homepage logo

Farmers work on harvesting bumper crop

By Staff | Oct 11, 2015

Farmers in the Faribault County area were finishing up their soybean harvest last week and switching over to combining corn like this farmer near the Bricelyn/Frost area.

A bumper crop can be defined as a year where the harvest is so plentiful, there may not be space to store the grain. Bumper is defined as something unusually large.

Well, thanks to Mother Nature and a lot of hard work, local farmers are seeing higher yields this year for both soybeans and field corn, edging on what could be called a bumper crop.

Local elevators, such as StateLine Cooperative of Blue Earth, can attest to the good harvest and back it up with local numbers.

“We have taken in about 50 plus percent more beans this year than last year,”?manager Paul Nerem says. “It is that good.”

Craig Kilian, vice president of the grain division of WFS, said the soybean harvest has been great.

“The yields are really good; we are looking at over 15 to 20 bushels better than last year,”?he says. “This is the best overall year (for beans) I have ever seen.”

Many farmers have finished or are just finishing harvest on their soybeans and in turn have been filling up a lot of the local elevators’ storage.

“Everyone is filling up and the farmers are already starting on corn,” Nerem says.

According to the StateLine manager, they started dumping soybeans last year on Sept. 29 but this year began on Sept. 20.

“So, harvest has been about 10 days ahead of last year’s,” he explains.

And WFS?is already planning ahead for corn storage.

“We are really full of beans, as full as we have ever been,”?Kilian says. “I’m sure we’re going to have to pile some corn on the ground this year.”

As the soybean harvest finishes up, farmers are now moving on to harvesting their field corn crop, some of whom have already begun hauling to StateLine’s Blue Earth facility.

“People have already started on corn and we’re looking at yields of 200 plus,”?Nerem says.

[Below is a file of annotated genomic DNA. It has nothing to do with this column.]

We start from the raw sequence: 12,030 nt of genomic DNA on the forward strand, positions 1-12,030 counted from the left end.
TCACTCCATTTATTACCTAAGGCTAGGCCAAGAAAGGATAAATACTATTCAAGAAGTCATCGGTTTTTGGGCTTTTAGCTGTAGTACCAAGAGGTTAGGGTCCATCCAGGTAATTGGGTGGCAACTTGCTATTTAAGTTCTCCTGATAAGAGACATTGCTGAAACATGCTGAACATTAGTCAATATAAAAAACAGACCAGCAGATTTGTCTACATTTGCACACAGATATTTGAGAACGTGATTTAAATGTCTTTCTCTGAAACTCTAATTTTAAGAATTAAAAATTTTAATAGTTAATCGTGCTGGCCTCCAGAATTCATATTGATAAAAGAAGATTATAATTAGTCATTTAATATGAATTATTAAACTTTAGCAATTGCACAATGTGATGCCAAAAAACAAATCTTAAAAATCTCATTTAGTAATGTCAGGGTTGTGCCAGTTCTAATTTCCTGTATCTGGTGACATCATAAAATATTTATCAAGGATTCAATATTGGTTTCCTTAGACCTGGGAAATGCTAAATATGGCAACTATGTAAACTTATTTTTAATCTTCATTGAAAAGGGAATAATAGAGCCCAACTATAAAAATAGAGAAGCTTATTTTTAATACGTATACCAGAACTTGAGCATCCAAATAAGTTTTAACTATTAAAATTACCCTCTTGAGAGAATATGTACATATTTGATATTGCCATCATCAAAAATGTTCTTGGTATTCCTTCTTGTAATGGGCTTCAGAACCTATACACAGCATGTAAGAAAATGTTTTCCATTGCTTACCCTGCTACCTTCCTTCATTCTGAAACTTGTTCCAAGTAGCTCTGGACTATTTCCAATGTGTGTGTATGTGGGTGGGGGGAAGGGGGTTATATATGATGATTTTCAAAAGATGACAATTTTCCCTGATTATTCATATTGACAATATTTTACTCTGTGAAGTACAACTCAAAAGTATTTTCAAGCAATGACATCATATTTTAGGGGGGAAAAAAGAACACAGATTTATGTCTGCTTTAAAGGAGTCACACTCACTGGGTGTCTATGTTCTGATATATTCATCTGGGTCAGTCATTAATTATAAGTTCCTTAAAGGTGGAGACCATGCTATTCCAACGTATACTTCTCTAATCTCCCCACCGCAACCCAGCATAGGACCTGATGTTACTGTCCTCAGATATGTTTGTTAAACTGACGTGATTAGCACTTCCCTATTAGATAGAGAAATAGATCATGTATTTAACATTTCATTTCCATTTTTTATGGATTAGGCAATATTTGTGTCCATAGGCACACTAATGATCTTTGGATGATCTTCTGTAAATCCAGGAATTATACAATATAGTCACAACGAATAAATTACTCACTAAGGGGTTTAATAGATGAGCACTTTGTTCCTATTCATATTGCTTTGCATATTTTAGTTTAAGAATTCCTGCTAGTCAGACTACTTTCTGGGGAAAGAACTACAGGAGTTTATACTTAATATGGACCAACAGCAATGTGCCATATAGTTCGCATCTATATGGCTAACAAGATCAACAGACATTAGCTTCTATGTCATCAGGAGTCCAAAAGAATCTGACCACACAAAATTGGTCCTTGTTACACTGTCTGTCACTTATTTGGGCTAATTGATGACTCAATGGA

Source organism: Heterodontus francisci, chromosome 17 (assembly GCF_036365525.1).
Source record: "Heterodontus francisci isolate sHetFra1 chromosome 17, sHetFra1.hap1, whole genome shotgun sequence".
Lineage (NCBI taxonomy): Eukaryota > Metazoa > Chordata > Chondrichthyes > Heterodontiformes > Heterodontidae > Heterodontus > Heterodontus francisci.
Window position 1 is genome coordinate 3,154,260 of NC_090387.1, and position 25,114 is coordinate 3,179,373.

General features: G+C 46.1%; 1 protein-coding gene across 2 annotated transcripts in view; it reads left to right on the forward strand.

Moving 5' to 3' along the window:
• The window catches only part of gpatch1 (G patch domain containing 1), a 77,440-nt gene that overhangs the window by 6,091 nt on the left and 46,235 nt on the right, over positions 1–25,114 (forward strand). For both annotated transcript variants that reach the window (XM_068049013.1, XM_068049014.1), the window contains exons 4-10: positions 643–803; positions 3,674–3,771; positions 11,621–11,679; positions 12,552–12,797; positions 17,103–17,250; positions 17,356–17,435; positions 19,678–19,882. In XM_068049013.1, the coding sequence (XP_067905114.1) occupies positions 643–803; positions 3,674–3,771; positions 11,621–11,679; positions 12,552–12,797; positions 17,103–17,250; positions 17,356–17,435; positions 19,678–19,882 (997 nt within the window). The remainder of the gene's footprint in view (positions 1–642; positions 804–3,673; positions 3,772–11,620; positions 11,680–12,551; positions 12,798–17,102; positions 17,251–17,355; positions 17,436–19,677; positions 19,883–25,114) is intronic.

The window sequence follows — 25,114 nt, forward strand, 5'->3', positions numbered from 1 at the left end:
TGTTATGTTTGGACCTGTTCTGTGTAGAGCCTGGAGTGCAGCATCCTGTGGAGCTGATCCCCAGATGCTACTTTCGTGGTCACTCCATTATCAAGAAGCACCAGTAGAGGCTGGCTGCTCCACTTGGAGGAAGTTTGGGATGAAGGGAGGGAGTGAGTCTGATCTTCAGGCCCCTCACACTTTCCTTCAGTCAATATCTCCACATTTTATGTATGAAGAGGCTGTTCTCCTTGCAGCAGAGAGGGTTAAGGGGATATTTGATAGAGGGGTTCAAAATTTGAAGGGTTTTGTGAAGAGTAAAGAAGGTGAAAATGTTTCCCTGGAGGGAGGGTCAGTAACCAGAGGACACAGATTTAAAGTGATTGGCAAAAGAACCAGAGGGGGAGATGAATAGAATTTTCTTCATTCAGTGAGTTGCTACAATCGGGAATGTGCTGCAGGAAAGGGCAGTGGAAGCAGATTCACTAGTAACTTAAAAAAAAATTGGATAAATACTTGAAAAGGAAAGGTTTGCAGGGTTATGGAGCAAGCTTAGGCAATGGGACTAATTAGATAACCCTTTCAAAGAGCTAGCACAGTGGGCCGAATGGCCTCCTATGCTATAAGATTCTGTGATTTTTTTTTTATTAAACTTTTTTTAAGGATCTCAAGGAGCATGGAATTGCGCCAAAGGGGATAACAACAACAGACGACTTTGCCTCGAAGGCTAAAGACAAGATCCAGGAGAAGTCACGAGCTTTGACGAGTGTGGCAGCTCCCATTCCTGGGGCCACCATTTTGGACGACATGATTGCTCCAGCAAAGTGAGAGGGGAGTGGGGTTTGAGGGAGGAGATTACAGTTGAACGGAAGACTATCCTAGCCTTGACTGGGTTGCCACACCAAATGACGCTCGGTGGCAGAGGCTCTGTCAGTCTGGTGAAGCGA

WFS?has already had some farmers hauling in their corn as well, and have been seeing similar numbers.

“Most are running around 200 or better some are even as high as 225,” Kilian says. “I was just riding with a guy who was yielding around 210.”

He adds that the moisture of the corn 10 days ago was measuring around 20-22.

“But, now the early corn is as low as 15, with quite a bit of it measuring somewhere between 15 and 20,” Kilian says.

This means less time in the dryer which also helps farmers out.

“Drying corn is a revenue stream for us, but it is nice for the farmers,”?Kilian adds.

But how does this year’s harvest stack up to the last couple of years?

According to statistics collected by the United States Department of Agriculture National Agricultural Statistics Service (USDA NASS), both soybeans and corn yields are up from the previous two years.

In 2013, Faribault County averaged 176 bushel per acre for corn and 164 bushels per acre in 2014.

That year Redwood County was the largest corn producing county in Minnesota with Mower, Martin, Renville and Faribault counties rounding out the top five.

In 2013 the average yield for Faribault County farmers’ soy beans were 45.3 and 45.7 in 2014.

Last year the wet conditions after the farmers planted beans delayed the planting and development of the 2014 soybean crop in Minnesota.

“This year we are seeing average yields of 65 plus bushels,”?Nerem says.

Kilian remembers how the weather affected the harvest in 2014.

“We had that early frost last year in September and I?think that hurt our yield potential,”?Kilian adds.

And, farmers are seeing a lot of good weather which is allowing them to continue harvest.

“The weather has been cooperating and the farmers have been able to switch over from one to the other,”?Nerem says.

He adds the weather forecast still looks good for the next week or so.

“We are looking at above normal temps and dry,” he explains. “These are great conditions.”

And he says because of those great conditions everyone in the area is filling up.

“The crops are good from here clear down to Highway 18 in Iowa,”?Nerem says. “In fact we are using our corn space to store beans.”

So, with the bean harvest basically finished and deemed a success, local farmers are optimistic as they begin harvesting their other crops this fall.

“And we are just glad we’re up here to help local farmers,”?Nerem adds of the StateLine Cooperative facility in Blue Earth. “Otherwise, who knows, they’d have to haul out of town and wait in line somewhere.”